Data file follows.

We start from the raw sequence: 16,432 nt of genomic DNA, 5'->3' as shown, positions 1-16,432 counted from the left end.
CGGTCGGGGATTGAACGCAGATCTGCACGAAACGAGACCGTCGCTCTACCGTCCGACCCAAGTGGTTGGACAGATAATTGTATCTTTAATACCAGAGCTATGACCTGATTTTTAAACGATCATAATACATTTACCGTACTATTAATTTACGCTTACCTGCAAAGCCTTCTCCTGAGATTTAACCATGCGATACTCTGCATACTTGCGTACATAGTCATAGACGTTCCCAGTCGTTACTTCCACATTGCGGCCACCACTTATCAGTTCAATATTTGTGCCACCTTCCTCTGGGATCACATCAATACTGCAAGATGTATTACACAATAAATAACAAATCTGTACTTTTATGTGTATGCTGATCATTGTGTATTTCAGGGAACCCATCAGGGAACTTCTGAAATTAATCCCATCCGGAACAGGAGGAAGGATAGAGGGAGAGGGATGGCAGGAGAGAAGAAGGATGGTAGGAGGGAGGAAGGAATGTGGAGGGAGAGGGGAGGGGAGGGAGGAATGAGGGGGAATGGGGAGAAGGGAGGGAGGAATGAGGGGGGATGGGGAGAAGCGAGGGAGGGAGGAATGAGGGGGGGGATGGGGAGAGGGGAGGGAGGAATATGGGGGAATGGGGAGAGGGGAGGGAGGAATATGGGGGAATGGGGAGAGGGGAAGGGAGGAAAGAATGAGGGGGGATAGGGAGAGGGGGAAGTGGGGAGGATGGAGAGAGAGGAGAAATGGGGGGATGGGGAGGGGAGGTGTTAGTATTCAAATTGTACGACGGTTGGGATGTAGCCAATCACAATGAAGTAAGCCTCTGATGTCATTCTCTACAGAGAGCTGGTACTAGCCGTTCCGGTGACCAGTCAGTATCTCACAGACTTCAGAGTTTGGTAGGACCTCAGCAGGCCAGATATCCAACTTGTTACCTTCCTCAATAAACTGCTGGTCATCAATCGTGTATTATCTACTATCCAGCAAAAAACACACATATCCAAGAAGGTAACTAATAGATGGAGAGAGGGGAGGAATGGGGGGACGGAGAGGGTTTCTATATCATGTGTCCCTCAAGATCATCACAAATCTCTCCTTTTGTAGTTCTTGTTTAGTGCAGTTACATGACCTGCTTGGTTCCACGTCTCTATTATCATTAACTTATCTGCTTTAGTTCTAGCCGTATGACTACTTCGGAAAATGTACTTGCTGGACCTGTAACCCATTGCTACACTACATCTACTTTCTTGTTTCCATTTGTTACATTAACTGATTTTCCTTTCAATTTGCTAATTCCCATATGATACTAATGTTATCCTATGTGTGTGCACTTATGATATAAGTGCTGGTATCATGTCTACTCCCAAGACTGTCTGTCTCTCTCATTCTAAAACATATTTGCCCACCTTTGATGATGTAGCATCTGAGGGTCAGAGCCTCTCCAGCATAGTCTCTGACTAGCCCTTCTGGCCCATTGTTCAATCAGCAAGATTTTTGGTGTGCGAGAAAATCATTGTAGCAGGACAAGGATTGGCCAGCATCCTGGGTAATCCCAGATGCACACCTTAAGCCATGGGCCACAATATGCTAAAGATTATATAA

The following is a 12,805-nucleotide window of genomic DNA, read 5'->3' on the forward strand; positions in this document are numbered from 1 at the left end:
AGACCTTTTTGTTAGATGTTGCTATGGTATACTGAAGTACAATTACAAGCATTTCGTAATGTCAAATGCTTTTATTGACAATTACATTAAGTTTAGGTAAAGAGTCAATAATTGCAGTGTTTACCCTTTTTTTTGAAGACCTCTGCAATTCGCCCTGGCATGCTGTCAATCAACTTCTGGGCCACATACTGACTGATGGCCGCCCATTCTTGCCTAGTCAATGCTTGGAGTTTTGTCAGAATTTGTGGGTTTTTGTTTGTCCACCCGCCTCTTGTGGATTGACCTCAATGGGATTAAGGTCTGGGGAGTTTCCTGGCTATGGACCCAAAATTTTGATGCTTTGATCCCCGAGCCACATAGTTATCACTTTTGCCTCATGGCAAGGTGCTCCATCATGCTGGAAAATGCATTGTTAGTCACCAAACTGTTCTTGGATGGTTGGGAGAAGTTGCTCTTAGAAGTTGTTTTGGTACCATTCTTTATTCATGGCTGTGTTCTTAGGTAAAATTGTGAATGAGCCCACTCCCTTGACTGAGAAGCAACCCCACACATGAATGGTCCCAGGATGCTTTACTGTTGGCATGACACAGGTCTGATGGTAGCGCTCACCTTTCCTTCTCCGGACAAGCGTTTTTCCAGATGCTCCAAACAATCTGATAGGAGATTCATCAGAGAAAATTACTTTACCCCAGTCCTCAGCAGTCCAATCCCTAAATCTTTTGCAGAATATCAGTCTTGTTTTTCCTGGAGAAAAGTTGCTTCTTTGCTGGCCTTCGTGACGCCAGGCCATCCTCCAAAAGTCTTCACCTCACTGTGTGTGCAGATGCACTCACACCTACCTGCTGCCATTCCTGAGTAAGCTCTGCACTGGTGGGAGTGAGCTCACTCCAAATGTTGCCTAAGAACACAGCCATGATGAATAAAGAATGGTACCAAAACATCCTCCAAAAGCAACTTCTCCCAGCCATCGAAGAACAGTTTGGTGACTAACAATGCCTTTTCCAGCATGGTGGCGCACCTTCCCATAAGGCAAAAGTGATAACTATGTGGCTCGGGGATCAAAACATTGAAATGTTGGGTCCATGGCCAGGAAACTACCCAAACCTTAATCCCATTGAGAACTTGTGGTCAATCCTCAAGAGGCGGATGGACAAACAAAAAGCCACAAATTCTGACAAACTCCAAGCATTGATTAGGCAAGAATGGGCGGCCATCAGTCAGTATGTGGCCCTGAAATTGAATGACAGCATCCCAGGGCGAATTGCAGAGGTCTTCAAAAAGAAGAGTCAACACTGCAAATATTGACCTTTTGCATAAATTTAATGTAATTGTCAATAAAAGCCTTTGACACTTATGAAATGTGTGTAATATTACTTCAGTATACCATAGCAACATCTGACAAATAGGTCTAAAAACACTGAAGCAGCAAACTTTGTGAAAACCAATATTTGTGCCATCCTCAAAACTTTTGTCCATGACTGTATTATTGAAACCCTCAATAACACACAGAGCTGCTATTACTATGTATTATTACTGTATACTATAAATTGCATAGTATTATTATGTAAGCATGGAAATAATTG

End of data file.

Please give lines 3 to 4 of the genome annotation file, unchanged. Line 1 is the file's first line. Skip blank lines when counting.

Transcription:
The following is a 12,805-nucleotide window of genomic DNA, read 5'->3' on the forward strand; positions in this document are numbered from 1 at the left end:
AGACCTTTTTGTTAGATGTTGCTATGGTATACTGAAGTACAATTACAAGCATTTCGTAATGTCAAATGCTTTTATTGACAATTACATTAAGTTTAGGTAAAGAGTCAATAATTGCAGTGTTTACCCTTTTTTTTGAAGACCTCTGCAATTCGCCCTGGCATGCTGTCAATCAACTTCTGGGCCACATACTGACTGATGGCCGCCCATTCTTGCCTAGTCAATGCTTGGAGTTTTGTCAGAATTTGTGGGTTTTTGTTTGTCCACCCGCCTCTTGTGGATTGACCTCAATGGGATTAAGGTCTGGGGAGTTTCCTGGCTATGGACCCAAAATTTTGATGCTTTGATCCCCGAGCCACATAGTTATCACTTTTGCCTCATGGCAAGGTGCTCCATCATGCTGGAAAATGCATTGTTAGTCACCAAACTGTTCTTGGATGGTTGGGAGAAGTTGCTCTTAGAAGTTGTTTTGGTACCATTCTTTATTCATGGCTGTGTTCTTAGGTAAAATTGTGAATGAGCCCACTCCCTTGACTGAGAAGCAACCCCACACATGAATGGTCCCAGGATGCTTTACTGTTGGCATGACACAGGTCTGATGGTAGCGCTCACCTTTCCTTCTCCGGACAAGCGTTTTTCCAGATGCTCCAAACAATCTGATAGGAGATTCATCAGAGAAAATTACTTTACCCCAGTCCTCAGCAGTCCAATCCCTAAATCTTTTGCAGAATATCAGTCTTGTTTTTCCTGGAGAAAAGTTGCTTCTTTGCTGGCCTTCGTGACGCCAGGCCATCCTCCAAAAGTCTTCACCTCACTGTGTGTGCAGATGCACTCACACCTACCTGCTGCCATTCCTGAGTAAGCTCTGCACTGGTGGGAGTGAGCTCACTCCAAATGTTGCCTAAGAACACAGCCATGATGAATAAAGAATGGTACCAAAACATCCTCCAAAAGCAACTTCTCCCAGCCATCGAAGAACAGTTTGGTGACTAACAATGCCTTTTCCAGCATGGTGGCGCACCTTCCCATAAGGCAAAAGTGATAACTATGTGGCTCGGGGATCAAAACATTGAAATGTTGGGTCCATGGCCAGGAAACTACCCAAACCTTAATCCCATTGAGAACTTGTGGTCAATCCTCAAGAGGCGGATGGACAAACAAAAAGCCACAAATTCTGACAAACTCCAAGCATTGATTAGGCAAGAATGGGCGGCCATCAGTCAGTATGTGGCCCTGAAATTGAATGACAGCATCCCAGGGCGAATTGCAGAGGTCTTCAAAAAGAAGAGTCAACACTGCAAATATTGACCTTTTGCATAAATTTAATGTAATTGTCAATAAAAGCCTTTGACACTTATGAAATGTGTGTAATATTACTTCAGTATACCATAGCAACATCTGACAAATAGGTCTAAAAACACTGAAGCAGCAAACTTTGTGAAAACCAATATTTGTGCCATCCTCAAAACTTTTGTCCATGACTGTATTATTGAAACCCTCAATAACACACAGAGCTGCTATTACTATGTATTATTACTGTATACTATAAATTGCATAGTATTATTATGTAAGCATGGAAATAATTG